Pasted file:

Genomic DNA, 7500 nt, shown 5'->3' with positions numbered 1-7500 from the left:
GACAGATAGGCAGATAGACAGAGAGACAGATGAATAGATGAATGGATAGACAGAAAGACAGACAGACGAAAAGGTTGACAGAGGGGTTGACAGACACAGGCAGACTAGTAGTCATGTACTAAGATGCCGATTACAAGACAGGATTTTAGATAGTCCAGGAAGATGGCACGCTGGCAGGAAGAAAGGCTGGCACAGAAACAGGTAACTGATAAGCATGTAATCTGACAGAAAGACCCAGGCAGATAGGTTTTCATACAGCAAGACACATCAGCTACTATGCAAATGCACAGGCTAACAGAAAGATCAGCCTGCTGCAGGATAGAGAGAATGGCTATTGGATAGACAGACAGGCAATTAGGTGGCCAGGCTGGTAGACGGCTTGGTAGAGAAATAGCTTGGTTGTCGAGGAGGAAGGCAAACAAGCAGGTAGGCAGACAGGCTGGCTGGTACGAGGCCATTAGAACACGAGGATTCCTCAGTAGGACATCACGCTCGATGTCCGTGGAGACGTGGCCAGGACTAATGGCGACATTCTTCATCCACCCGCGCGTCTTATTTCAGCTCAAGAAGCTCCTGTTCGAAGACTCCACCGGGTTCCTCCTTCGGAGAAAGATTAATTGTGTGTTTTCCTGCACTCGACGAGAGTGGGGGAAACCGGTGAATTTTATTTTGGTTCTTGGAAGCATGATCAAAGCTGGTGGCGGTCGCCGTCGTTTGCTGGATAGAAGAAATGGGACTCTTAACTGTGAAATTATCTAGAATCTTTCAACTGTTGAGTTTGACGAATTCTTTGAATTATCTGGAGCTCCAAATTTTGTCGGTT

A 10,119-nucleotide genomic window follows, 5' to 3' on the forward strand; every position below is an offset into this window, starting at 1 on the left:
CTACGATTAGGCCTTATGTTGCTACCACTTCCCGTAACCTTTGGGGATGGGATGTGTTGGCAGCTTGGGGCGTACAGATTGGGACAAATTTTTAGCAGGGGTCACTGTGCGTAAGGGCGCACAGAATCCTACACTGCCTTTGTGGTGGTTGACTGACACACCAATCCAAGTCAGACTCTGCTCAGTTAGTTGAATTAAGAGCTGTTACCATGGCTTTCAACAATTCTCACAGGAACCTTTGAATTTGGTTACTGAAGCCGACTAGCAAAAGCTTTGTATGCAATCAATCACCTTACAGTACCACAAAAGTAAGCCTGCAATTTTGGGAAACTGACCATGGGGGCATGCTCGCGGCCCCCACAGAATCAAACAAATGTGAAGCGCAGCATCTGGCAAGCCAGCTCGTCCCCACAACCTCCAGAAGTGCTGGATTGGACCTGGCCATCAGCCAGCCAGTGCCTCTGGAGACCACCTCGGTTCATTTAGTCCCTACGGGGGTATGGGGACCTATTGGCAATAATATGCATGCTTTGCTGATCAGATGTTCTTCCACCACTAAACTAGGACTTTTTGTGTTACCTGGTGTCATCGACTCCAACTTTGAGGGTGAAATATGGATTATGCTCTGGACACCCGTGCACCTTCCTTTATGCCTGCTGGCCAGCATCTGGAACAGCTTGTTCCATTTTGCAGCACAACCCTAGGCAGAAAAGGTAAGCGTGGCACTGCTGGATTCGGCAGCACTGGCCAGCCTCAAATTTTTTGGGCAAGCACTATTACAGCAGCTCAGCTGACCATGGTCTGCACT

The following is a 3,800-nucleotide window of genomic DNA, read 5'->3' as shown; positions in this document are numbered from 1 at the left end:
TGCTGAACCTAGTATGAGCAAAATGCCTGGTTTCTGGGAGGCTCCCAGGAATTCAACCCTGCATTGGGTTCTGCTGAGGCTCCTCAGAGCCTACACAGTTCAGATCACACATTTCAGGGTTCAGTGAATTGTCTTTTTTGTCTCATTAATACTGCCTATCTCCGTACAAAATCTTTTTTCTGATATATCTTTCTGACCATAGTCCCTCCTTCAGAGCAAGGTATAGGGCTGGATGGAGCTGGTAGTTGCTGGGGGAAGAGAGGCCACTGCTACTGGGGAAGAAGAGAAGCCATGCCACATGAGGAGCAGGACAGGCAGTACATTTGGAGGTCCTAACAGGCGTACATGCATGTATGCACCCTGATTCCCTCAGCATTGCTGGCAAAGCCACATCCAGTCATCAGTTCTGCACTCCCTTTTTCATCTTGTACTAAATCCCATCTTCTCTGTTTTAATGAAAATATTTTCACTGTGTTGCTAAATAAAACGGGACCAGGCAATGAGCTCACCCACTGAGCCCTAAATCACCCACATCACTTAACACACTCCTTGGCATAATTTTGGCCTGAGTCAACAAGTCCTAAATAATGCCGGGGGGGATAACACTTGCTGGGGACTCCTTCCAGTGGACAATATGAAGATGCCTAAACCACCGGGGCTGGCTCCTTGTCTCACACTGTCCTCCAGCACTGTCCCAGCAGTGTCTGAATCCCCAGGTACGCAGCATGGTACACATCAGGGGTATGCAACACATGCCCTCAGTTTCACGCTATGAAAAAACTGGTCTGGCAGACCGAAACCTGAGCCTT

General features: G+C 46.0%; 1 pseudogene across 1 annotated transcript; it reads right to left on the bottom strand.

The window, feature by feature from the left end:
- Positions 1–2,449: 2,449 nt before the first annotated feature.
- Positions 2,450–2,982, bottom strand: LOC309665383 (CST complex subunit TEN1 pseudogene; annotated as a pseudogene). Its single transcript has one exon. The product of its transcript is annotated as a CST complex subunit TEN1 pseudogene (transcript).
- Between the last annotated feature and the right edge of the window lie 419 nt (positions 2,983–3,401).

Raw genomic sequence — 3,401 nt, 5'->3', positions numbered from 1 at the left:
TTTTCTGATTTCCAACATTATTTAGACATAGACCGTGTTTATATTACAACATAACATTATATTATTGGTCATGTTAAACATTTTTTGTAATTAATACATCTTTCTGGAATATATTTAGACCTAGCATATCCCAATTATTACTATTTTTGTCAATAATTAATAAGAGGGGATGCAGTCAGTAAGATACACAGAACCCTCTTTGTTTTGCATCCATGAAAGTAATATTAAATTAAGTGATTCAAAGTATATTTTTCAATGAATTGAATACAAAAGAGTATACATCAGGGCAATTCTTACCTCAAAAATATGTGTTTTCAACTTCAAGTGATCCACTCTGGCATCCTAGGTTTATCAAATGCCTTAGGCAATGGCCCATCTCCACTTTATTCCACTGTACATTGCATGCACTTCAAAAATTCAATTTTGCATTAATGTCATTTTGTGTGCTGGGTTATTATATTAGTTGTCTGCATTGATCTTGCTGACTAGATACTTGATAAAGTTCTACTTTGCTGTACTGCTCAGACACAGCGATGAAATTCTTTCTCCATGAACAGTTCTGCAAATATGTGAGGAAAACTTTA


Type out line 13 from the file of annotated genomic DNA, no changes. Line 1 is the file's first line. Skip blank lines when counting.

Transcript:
TTTTCTGATTTCCAACATTATTTAGACATAGACCGTGTTTATATTACAACATAACATTATATTATTGGTCATGTTAAACATTTTTTGTAATTAATACATCTTTCTGGAATATATTTAGACCTAGCATATCCCAATTATTACTATTTTTGTCAATAATTAATAAGAGGGGATGCAGTCAGTAAGATACACAGAACCCTCTTTGTTTTGCATCCATGAAAGTAATATTAAATTAAGTGATTCAAAGTATATTTTTCAATGAATTGAATACAAAAGAGTATACATCAGGGCAATTCTTACCTCAAAAATATGTGTTTTCAACTTCAAGTGATCCACTCTGGCATCCTAGGTTTATCAAATGCCTTAGGCAATGGCCCATCTCCACTTTATTCCACTGTACATTGCATGCACTTCAAAAATTCAATTTTGCATTAATGTCATTTTGTGTGCTGGGTTATTATATTAGTTGTCTGCATTGATCTTGCTGACTAGATACTTGATAAAGTTCTACTTTGCTGTACTGCTCAGACACAGCGATGAAATTCTTTCTCCATGAACAGTTCTGCAAATATGTGAGGAAAACTTTA